Recently on facebook, one of my Chinese friends posted an angry post concerning a controversial hip-hop song called "Meet the Flockers," outrage over the song among the Chinese American community, and a petition to the White House to ban the son, as well as the official White House response to the petition, a response that led to further frustration among many of those who had signed the petition as the White House, citing the first amendment's freedom of speech provisions, declined to ban the song. Hear I give the background to the controversy and the song. Next time I shall describe the response.
Having a background in censorship issues and being a former contributor to the 1990s publication, Gauntlet, a publication that dealt with censorship issues in a balanced and interesting way, such issues fascinate me. Let's begin with some of the issues surrounding this controversy a bit first.
If you'd like more information on the controversy, sources include this NBC news story -
http://www.nbcnews.com/news/asian-america/rapper-yg-s-song-meet-flockers-sparks-protests-accusations-targeting-n666426 or this article from Spin magazine: http://www.spin.com/2016/10/yg-meet-the-flockers-chinese-americans/ or http://laist.com/2016/09/29/rapper_yg_meet_the_flockers.php
The song, "Meet the Flockers," discusses how to break into a house and rob it, setting out a plan in detail in the first verse. Here's the lyrics.
First, you find a house and scope it out
Find a Chinese neighborhood, cause they don't believe in bank accounts
Second, you find a crew and a driver, someone ring the doorbell
And someone that ain't scared to do what it do
Third, you pull up at the spotPark, watch, ring the doorbell and knock
Four, make sure nobody is home
They gone, okay it's on
Don't be scared, nigga, you're in now
If the police come you gonna find out who your friends now
That ain't them talking, that's your mind playing tricks on you
You're conscious cause you know you got nines with two clips on you
But fuck that, motherfuck that plasma
And fuck that laptop, go and get that jewelry box
You tryna get paid?
Go take that jewelry box to the Slauson they'll give you cash back
It's easy to see how such a song could cause a controversy. But of particular controversy was the line "Find a Chinese neighborhood, cause they don't believe in bank accounts." Although there actually is some truth to the idea that many Asians keep larger quantities of cash and valuables in their house than some other ethnic groups, the specific targeting of Chinese and Chinese Americans did provoke outrage among those groups, at least once they became aware of the song two years after it was released. ( For those interested, in my book, Tongs, Gangs, and Triads --Chinese Crime Groups in North America I do discuss this briefly. Although not all Chinese do this it is particularly common among groups that come from countries where the banks are not as insured as here, or among those with refugee experiences who had to grab their valuables and flee such as many of the Chinese of southeast Asia. )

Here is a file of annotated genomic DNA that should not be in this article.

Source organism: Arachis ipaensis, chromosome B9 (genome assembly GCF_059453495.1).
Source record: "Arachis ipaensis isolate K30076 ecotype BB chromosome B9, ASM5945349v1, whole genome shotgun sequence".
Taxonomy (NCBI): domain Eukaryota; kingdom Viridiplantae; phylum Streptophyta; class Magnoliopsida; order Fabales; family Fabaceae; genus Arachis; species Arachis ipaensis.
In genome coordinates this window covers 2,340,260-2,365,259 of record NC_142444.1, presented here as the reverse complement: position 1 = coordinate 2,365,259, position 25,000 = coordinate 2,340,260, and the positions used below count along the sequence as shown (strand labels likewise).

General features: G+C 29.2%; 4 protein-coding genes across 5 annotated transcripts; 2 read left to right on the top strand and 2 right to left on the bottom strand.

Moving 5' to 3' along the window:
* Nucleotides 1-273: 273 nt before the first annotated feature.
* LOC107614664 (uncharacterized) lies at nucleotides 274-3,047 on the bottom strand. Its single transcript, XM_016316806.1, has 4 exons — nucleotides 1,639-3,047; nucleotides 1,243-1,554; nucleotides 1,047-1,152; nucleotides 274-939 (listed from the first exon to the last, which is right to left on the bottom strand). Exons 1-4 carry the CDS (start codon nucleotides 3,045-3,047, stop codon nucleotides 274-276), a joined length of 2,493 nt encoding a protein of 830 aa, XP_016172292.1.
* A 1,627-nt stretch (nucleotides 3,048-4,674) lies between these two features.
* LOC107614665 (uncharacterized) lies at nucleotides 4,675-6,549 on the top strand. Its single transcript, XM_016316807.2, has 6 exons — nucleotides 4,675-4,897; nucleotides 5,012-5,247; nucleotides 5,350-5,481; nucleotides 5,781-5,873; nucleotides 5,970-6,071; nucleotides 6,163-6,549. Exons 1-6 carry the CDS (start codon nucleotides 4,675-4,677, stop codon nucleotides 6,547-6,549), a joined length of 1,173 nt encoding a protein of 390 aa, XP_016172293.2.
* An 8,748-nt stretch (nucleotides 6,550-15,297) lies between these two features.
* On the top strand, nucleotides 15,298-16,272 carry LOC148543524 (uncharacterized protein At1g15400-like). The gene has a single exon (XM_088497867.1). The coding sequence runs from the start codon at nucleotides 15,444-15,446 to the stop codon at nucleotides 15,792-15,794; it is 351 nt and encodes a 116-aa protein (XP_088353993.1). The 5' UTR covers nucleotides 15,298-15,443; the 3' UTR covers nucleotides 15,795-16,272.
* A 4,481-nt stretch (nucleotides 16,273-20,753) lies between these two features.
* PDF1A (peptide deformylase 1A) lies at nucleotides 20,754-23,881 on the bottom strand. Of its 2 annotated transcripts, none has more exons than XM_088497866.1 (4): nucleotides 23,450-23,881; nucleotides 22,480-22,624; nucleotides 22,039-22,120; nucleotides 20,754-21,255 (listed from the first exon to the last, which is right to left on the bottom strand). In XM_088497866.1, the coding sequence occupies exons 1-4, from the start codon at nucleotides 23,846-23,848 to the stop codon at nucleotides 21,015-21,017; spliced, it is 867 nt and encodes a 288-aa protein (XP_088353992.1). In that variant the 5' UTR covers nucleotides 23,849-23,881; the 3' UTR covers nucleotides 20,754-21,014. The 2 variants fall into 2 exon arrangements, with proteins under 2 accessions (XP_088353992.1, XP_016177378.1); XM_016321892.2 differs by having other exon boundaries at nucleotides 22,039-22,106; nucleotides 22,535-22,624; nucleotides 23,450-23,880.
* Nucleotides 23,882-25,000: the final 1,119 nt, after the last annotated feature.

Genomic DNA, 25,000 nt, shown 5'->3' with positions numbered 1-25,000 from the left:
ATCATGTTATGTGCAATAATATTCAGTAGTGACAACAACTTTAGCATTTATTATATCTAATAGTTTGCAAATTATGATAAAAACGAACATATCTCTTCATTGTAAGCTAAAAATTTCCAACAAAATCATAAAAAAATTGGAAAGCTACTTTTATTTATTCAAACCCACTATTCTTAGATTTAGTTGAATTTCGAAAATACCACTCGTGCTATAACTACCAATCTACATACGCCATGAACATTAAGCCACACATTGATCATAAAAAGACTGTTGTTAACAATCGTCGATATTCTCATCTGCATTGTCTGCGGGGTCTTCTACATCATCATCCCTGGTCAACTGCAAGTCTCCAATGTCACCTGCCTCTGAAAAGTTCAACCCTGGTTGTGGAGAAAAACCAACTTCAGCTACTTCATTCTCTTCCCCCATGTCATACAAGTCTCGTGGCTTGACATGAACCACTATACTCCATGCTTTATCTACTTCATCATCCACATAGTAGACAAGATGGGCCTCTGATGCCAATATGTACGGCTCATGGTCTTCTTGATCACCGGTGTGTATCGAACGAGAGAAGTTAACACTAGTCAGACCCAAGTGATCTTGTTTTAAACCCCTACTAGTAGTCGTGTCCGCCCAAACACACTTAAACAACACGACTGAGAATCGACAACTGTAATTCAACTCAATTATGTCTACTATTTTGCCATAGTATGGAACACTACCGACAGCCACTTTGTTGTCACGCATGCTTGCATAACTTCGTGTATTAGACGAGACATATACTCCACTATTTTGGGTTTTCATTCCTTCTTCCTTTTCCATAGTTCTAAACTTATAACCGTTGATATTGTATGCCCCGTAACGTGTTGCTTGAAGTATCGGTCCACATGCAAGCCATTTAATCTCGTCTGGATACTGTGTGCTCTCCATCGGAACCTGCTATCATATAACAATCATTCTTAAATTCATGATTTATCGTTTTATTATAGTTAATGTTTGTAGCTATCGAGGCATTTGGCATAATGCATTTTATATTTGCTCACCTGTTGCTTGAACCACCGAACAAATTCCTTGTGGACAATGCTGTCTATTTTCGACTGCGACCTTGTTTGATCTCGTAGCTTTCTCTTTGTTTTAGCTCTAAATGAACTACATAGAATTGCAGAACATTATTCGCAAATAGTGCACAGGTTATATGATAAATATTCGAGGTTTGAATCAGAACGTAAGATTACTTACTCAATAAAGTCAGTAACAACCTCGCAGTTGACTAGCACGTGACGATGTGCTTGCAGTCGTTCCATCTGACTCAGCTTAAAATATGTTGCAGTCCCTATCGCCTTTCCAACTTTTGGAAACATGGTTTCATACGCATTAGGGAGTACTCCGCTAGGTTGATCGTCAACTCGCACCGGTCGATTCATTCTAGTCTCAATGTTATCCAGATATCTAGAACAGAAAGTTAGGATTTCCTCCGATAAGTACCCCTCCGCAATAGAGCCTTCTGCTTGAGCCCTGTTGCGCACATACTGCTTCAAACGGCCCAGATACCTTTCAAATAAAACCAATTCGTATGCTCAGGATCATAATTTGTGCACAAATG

The controversy around the song was made worse following a shooting in Gwinnet County Georgia USA when a 36 year old woman named Chen Fengzhu shot three African-Americans in her residence after they had entered with the intent of robbing them. Chen and her husband had closed circuit cameras inside their house and the incident was filmed. After authorities in Georgia made the film public in the hopes of catching the surviving intruders it went viral and became quite popular viewing in China apparently.
Not surprisingly the incident got media coverage, both in the USA and China.
For one source of information on the shooting and controversy, see http://shanghaiist.com/2016/09/27/chinese_american_shopkeeper_shoots_intruder.php
Next time, the reaction to the song from the Chinese-American community, the response from the US government, and a discussions of legalities and the first amendment issues surrounding the song
This is part one of Two.
For part two follow this link: http://peterhuston.blogspot.com/2016/12/controversy-and-censorship-meet_25.html